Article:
Work continued on the see-saw incubator at a collaborating commercial catfish hatchery. Research compared hatch and fry survival rates of the see-saw with traditional paddle-type incubators. An additional 16 incubator units (troughs) were constructed, bringing the total at this hatchery to 32 units. Research during FY 2010 focused on effect of egg loading rate on hatch rate and survival to swim up.
An initial field trial was conducted of an in-pond confinement system for short-term (three week) culture of catfish fry before they are released to the open pond. This technique may improve overall fry survival rates in large ponds, and provide an opportunity to vaccinate slightly larger (and more immune-competent) fish than are currently available.
Continuing research on oxygen requirements of catfish in pond production systems indicates that both blue catfish and blue X channel hybrid catfish consume more feed at lower dissolved oxygen concentrations than channel catfish, and will convert feed better due to reduced mortality. This can result in significant energy and feed savings by the industry as they move to hybrid catfish production.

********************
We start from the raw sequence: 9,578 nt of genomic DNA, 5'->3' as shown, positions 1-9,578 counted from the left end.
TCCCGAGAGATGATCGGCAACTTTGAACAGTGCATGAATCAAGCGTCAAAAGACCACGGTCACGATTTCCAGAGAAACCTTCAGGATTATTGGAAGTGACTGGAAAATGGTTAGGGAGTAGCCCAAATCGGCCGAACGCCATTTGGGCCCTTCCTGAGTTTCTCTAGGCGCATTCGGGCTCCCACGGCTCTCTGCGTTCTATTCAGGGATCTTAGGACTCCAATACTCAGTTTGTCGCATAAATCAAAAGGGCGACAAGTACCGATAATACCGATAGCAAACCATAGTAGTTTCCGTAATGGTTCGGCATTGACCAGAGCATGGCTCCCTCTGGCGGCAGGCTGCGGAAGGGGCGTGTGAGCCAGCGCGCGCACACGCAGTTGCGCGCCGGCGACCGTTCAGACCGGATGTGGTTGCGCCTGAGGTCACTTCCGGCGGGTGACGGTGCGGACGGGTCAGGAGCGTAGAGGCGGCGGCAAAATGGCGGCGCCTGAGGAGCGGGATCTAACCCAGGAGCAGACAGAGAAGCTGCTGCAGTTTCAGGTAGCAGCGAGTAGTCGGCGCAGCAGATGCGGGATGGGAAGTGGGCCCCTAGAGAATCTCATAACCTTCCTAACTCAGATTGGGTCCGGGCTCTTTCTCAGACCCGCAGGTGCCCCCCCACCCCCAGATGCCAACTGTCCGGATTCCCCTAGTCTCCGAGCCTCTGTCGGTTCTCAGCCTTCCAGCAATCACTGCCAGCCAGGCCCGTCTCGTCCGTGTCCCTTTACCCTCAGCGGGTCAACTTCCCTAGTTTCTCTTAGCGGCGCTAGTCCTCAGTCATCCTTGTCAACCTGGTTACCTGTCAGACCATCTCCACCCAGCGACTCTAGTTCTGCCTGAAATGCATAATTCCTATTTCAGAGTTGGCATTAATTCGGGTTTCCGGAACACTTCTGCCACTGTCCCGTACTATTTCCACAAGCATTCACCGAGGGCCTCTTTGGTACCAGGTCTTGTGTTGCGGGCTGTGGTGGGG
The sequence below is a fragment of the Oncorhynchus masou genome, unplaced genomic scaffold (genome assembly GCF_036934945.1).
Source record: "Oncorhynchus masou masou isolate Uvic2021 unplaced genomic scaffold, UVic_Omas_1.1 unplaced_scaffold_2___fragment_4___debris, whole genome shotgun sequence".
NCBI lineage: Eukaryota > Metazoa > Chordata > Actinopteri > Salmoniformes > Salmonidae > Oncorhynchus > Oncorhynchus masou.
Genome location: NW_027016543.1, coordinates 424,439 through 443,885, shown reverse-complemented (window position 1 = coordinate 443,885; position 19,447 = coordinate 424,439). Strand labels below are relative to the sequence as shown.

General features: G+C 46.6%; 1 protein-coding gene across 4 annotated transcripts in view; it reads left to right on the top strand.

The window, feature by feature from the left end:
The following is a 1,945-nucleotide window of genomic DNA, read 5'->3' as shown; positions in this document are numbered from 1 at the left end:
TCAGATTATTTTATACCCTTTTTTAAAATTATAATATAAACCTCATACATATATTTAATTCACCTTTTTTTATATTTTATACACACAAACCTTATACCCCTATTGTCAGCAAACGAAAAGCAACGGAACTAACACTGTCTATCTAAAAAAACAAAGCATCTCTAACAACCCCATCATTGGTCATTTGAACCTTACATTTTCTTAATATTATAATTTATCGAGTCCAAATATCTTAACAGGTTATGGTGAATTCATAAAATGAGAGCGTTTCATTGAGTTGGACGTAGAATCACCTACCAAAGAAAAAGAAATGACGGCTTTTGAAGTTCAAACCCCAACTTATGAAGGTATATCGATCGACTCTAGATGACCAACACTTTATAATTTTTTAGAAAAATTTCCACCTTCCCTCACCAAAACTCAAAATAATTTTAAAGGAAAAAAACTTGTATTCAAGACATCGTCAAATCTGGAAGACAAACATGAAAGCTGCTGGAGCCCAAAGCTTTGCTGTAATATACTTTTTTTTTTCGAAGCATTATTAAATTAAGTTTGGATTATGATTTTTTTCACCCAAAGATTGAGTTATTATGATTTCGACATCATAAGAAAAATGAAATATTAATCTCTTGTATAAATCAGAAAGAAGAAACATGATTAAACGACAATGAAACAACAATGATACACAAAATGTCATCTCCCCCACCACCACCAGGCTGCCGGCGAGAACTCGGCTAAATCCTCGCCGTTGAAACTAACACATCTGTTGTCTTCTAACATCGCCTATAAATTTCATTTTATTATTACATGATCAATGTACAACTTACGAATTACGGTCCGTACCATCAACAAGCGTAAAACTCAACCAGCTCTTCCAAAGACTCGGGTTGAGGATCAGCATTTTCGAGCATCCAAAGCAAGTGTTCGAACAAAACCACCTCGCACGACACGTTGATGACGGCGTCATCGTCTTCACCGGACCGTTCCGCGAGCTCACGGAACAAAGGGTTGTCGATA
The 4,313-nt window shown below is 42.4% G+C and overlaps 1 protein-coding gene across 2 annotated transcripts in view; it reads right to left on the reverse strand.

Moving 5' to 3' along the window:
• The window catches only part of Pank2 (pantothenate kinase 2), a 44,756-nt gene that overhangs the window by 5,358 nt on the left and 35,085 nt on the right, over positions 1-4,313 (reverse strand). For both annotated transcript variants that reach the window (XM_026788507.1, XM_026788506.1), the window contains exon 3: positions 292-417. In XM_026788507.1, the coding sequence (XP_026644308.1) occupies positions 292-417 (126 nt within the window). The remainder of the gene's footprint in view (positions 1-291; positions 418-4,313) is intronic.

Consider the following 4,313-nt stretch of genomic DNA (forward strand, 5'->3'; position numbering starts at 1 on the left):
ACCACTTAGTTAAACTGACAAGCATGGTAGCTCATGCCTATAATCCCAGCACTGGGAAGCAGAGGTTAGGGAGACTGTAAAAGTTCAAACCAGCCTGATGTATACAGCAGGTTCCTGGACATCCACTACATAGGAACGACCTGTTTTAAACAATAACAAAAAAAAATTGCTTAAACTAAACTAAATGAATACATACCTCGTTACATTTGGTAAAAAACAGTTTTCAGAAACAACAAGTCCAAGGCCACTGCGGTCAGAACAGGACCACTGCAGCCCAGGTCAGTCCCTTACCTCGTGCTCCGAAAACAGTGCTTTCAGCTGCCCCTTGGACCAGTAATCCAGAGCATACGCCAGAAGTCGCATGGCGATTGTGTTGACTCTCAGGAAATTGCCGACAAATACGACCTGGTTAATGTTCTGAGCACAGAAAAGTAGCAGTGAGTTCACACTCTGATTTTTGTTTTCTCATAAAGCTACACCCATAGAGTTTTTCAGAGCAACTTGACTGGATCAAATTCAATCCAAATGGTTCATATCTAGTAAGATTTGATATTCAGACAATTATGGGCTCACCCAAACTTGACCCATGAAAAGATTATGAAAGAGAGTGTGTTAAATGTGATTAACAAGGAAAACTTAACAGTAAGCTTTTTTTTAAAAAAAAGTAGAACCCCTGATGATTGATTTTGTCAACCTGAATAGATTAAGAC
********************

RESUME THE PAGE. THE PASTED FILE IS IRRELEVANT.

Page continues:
Preliminary research has indicated that premature hatch of catfish fry may be a cause of the so-called “triple-tail” deformity and a study is underway to verify this. Results will be available when the fish are larger and fin morphology can be determined.
Work on development of the U-tube aerator has been delayed pending the recruitment of a HQ-funded post-doctoral research associate. Candidates are being interviewed.
Work progressed on the use of acoustics to modify fish behavior to improve seining by moving them away from nets during harvesting. A portable sound delivery system has been assembled for input of sounds into commercial ponds and will be tested later in the summer.
A passive acoustic monitoring system was assembled and tested for using sound levels in ponds as a means of determining survival in recently-stocked freshwater prawn and shrimp ponds. A prototype unit was delivered to a commercial shrimp farmer for evaluation.
Work continued on an individual fish-sizer which can provide the size distribution of a sample of captured fish.